Wednesday, September 12, 2007

Aubergine Box

2 medium Aubergines, peeled unless you have found very beautiful ones
For the stuffing:
300g minced pork
2 spring onions, washed, cut into strips, then finely chopped
2.5tso finely chopped ginger
1tsp rice wine
3 pinches of sea salt
1dssp light soy sauce
1dssp cornflour
1 egg white
Light soy sauce
Chinese cooking rice wine
White caster sugar
Warm water from the kettle
1 spring onion, washed and finely chopped
1 clove of garlic, peeled and finely chopped

First make the stuffing. Mix the pork, 2 of the chopped spring onions, and the chopped ginger together very thoroughly in a bowl. Add the following ingredients, one by one: Rice wine, sea salt, soy sauce, cornflour. Next add the egg white and mix again thoroughly.

Peel the eggplants. Begin to cut a circular slice about 1/4 inch thick, but don’t slice all the way through. Next, make another round slice about 1/4 inch thick, but do slice all the way through. Now you have a half inch slice, that opens up, but is still held together on one end. Do this with all of the Aubergine. Put a heaped tsp of stuffing into each “box”, flattening the mixture evenly like butter. Close the box, and put them on a plate, ready for cooking.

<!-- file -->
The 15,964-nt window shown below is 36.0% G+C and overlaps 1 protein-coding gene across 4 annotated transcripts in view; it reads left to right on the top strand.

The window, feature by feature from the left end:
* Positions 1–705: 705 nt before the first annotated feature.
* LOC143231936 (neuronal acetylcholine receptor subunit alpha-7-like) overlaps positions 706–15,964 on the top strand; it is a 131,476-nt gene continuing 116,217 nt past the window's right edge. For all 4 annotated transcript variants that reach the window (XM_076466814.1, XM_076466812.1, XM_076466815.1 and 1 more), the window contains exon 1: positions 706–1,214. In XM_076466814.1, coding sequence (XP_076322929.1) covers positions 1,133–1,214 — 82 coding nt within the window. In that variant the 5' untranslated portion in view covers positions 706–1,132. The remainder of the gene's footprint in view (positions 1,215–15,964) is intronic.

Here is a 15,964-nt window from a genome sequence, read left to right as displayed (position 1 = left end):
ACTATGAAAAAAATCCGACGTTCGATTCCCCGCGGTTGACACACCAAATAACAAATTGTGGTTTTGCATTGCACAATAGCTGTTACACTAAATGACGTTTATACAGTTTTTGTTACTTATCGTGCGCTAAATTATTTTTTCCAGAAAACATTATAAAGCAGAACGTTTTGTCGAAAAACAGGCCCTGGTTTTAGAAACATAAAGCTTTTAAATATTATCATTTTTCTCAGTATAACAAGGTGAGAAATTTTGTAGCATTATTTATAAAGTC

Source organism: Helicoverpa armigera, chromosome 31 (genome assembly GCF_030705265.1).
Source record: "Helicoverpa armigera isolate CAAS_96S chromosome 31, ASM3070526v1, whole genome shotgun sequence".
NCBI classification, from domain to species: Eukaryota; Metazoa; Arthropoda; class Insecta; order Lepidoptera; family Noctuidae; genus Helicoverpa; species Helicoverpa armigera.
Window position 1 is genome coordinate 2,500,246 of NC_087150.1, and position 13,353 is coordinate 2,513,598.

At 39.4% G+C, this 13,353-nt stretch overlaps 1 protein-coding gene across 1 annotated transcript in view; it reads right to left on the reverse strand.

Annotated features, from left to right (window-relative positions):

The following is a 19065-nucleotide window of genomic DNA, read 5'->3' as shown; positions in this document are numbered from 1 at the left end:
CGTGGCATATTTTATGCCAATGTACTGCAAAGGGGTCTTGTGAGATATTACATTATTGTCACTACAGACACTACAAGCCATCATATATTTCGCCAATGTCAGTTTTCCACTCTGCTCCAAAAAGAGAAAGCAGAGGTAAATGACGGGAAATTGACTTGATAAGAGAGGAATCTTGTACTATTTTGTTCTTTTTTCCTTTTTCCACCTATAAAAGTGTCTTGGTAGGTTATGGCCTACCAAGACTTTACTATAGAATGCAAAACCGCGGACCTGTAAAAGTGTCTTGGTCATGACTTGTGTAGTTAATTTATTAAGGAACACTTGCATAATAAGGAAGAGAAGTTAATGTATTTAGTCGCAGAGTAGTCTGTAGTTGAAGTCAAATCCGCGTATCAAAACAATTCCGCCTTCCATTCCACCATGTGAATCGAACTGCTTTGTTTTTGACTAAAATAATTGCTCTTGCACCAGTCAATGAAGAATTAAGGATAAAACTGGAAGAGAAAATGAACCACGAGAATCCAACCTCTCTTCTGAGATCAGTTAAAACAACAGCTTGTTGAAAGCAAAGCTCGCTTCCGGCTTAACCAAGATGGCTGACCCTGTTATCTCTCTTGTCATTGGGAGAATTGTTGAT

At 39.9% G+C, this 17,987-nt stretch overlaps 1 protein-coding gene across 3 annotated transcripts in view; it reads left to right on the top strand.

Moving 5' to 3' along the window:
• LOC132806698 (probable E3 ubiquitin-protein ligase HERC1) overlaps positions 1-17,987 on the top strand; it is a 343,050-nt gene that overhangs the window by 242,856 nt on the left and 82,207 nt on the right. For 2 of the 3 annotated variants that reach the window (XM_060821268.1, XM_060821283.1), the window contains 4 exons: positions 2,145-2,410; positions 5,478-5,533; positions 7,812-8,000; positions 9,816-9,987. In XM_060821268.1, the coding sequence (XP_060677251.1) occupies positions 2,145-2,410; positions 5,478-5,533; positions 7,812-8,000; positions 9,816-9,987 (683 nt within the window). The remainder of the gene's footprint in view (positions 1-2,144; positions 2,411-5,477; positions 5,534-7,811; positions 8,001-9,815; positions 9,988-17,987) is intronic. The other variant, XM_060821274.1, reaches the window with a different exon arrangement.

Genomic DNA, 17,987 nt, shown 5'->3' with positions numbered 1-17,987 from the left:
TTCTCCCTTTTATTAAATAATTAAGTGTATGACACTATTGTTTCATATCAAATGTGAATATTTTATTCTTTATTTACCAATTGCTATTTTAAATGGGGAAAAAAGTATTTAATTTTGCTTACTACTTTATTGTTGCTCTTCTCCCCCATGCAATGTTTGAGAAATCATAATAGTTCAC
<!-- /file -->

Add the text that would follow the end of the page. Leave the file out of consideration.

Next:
Turn the heat up to high, and heat the wok till it’s hot. Add 2tbsp oil and turn the heat down to medium high. When the oil is hot, add the aubergine boxes, as many as will fit in one layer. After 1-2 minutes the boxes should be brown and toasted on the bottom. Remove from the wok and add 2 more tbsp oil. Cook for another 2-3 minutes on the other side, till brown and soft. Cook them all this way, one layer at a time. Then turn the heat to low, and put all the aubergines back in the wok. Add the soy sauce, rice wine, sugar and 2tbsp warm water from the kettle. Allow the ingredients to simmer on a medium low heat for 5 minutes. Add the remaining spring onion, and the garlic and continue to simmer. Add one more Tbsp water and cover the wok with a lid and simmer for 2 more minutes.

These were actually incredibly easy to make. The cutting and stuffing was no problem at all, and I made them a bit in advance and left them in the fridge till I needed them. That was also no problem. I only did it about an hour before cooking them, but in the future I would feel confident assembling them in the morning and cooking them in the evening if need be. The cooking took very little time start to finish. I had to start with two batches, but they all fit into one pan for the final stages of cooking.

I cannot say enough good things about these, they were wonderful. The flavor and the texture all came out perfect. I saw another version of this recipe in another book, where they made these, and then dipped them in batter and deep fried them. I may try that too someday, but I don’t know, it would be hard to pass up a chance to make them this way. I will make these again and again.

I got this recipe from an odd book. It is a memoir called Music, Food and Love. It’s this man’s story about growing up in China, and being a musician, and then in the back, he also has a collection of recipes from his childhood. Cool book. This recipe rocked!

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